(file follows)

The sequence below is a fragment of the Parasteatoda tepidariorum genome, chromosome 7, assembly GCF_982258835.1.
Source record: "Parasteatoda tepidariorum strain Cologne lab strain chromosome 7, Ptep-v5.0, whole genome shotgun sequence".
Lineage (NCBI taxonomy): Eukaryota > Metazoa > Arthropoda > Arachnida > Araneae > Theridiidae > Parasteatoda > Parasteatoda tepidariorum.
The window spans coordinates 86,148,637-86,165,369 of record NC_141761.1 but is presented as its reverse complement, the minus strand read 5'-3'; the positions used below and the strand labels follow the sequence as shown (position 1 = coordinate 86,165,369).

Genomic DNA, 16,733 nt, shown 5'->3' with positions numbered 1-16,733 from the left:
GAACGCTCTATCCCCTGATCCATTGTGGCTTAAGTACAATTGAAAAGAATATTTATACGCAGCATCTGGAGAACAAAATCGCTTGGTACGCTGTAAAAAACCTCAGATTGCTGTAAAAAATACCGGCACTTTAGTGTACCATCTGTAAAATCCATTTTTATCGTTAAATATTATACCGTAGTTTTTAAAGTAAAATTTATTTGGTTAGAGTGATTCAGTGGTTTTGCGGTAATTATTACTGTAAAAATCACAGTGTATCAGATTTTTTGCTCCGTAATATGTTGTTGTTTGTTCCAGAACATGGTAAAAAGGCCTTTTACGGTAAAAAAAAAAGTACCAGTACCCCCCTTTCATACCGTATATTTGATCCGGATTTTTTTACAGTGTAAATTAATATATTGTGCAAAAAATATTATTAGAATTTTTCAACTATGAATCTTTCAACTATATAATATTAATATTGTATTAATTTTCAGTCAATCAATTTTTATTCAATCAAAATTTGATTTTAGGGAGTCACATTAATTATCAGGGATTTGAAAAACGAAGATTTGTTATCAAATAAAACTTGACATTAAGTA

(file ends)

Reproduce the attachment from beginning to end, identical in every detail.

The sequence below is a fragment of the Parasteatoda tepidariorum genome, chromosome 7, assembly GCF_982258835.1.
Source record: "Parasteatoda tepidariorum strain Cologne lab strain chromosome 7, Ptep-v5.0, whole genome shotgun sequence".
Lineage (NCBI taxonomy): Eukaryota > Metazoa > Arthropoda > Arachnida > Araneae > Theridiidae > Parasteatoda > Parasteatoda tepidariorum.
The window spans coordinates 86,148,637-86,165,369 of record NC_141761.1 but is presented as its reverse complement, the minus strand read 5'-3'; the positions used below and the strand labels follow the sequence as shown (position 1 = coordinate 86,165,369).

Genomic DNA, 16,733 nt, shown 5'->3' with positions numbered 1-16,733 from the left:
GAACGCTCTATCCCCTGATCCATTGTGGCTTAAGTACAATTGAAAAGAATATTTATACGCAGCATCTGGAGAACAAAATCGCTTGGTACGCTGTAAAAAACCTCAGATTGCTGTAAAAAATACCGGCACTTTAGTGTACCATCTGTAAAATCCATTTTTATCGTTAAATATTATACCGTAGTTTTTAAAGTAAAATTTATTTGGTTAGAGTGATTCAGTGGTTTTGCGGTAATTATTACTGTAAAAATCACAGTGTATCAGATTTTTTGCTCCGTAATATGTTGTTGTTTGTTCCAGAACATGGTAAAAAGGCCTTTTACGGTAAAAAAAAAAGTACCAGTACCCCCCTTTCATACCGTATATTTGATCCGGATTTTTTTACAGTGTAAATTAATATATTGTGCAAAAAATATTATTAGAATTTTTCAACTATGAATCTTTCAACTATATAATATTAATATTGTATTAATTTTCAGTCAATCAATTTTTATTCAATCAAAATTTGATTTTAGGGAGTCACATTAATTATCAGGGATTTGAAAAACGAAGATTTGTTATCAAATAAAACTTGACATTAAGTA